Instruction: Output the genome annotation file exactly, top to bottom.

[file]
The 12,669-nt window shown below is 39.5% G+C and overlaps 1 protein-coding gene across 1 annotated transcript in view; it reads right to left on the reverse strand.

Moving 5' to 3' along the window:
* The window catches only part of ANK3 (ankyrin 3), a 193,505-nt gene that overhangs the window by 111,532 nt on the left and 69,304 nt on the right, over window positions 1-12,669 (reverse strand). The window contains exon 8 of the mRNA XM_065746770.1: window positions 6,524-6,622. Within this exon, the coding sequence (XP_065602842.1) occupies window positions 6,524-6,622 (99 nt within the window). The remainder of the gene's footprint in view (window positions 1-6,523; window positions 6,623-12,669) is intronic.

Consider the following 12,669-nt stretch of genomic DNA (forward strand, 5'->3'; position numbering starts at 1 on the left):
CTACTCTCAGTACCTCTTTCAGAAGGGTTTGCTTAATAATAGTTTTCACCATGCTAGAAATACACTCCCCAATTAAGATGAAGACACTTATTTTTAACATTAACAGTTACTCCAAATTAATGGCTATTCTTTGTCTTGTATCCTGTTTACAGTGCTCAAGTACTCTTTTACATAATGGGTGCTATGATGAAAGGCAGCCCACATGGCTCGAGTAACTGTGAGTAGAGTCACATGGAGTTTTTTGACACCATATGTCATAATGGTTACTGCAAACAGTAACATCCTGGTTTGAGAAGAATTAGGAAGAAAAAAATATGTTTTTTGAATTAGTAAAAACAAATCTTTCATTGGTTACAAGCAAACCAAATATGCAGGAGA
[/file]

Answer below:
The 12,669-nt window shown below is 39.5% G+C and overlaps 1 protein-coding gene across 1 annotated transcript in view; it reads right to left on the reverse strand.

Moving 5' to 3' along the window:
* The window catches only part of ANK3 (ankyrin 3), a 193,505-nt gene that overhangs the window by 111,532 nt on the left and 69,304 nt on the right, over window positions 1-12,669 (reverse strand). The window contains exon 8 of the mRNA XM_065746770.1: window positions 6,524-6,622. Within this exon, the coding sequence (XP_065602842.1) occupies window positions 6,524-6,622 (99 nt within the window). The remainder of the gene's footprint in view (window positions 1-6,523; window positions 6,623-12,669) is intronic.

Consider the following 12,669-nt stretch of genomic DNA (forward strand, 5'->3'; position numbering starts at 1 on the left):
CTACTCTCAGTACCTCTTTCAGAAGGGTTTGCTTAATAATAGTTTTCACCATGCTAGAAATACACTCCCCAATTAAGATGAAGACACTTATTTTTAACATTAACAGTTACTCCAAATTAATGGCTATTCTTTGTCTTGTATCCTGTTTACAGTGCTCAAGTACTCTTTTACATAATGGGTGCTATGATGAAAGGCAGCCCACATGGCTCGAGTAACTGTGAGTAGAGTCACATGGAGTTTTTTGACACCATATGTCATAATGGTTACTGCAAACAGTAACATCCTGGTTTGAGAAGAATTAGGAAGAAAAAAATATGTTTTTTGAATTAGTAAAAACAAATCTTTCATTGGTTACAAGCAAACCAAATATGCAGGAGA